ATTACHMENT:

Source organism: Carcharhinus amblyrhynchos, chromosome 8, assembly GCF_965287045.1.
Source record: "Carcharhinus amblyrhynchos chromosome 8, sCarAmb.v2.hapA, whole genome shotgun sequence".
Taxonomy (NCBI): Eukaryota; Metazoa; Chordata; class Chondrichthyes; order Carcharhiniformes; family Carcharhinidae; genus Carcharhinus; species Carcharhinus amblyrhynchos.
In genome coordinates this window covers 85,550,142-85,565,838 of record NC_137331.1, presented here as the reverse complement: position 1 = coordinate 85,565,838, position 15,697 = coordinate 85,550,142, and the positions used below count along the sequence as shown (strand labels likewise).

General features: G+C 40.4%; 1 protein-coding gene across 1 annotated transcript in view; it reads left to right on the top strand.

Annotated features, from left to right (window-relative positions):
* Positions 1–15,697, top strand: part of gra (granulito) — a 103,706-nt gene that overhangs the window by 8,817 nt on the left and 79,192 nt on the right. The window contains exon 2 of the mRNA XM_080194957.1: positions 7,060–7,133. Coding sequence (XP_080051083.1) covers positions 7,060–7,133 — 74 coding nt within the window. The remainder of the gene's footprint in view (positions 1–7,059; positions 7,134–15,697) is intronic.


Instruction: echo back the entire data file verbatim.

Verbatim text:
Source organism: Carcharhinus amblyrhynchos, chromosome 8, assembly GCF_965287045.1.
Source record: "Carcharhinus amblyrhynchos chromosome 8, sCarAmb.v2.hapA, whole genome shotgun sequence".
Taxonomy (NCBI): Eukaryota; Metazoa; Chordata; class Chondrichthyes; order Carcharhiniformes; family Carcharhinidae; genus Carcharhinus; species Carcharhinus amblyrhynchos.
In genome coordinates this window covers 85,550,142-85,565,838 of record NC_137331.1, presented here as the reverse complement: position 1 = coordinate 85,565,838, position 15,697 = coordinate 85,550,142, and the positions used below count along the sequence as shown (strand labels likewise).

General features: G+C 40.4%; 1 protein-coding gene across 1 annotated transcript in view; it reads left to right on the top strand.

Annotated features, from left to right (window-relative positions):
* Positions 1–15,697, top strand: part of gra (granulito) — a 103,706-nt gene that overhangs the window by 8,817 nt on the left and 79,192 nt on the right. The window contains exon 2 of the mRNA XM_080194957.1: positions 7,060–7,133. Coding sequence (XP_080051083.1) covers positions 7,060–7,133 — 74 coding nt within the window. The remainder of the gene's footprint in view (positions 1–7,059; positions 7,134–15,697) is intronic.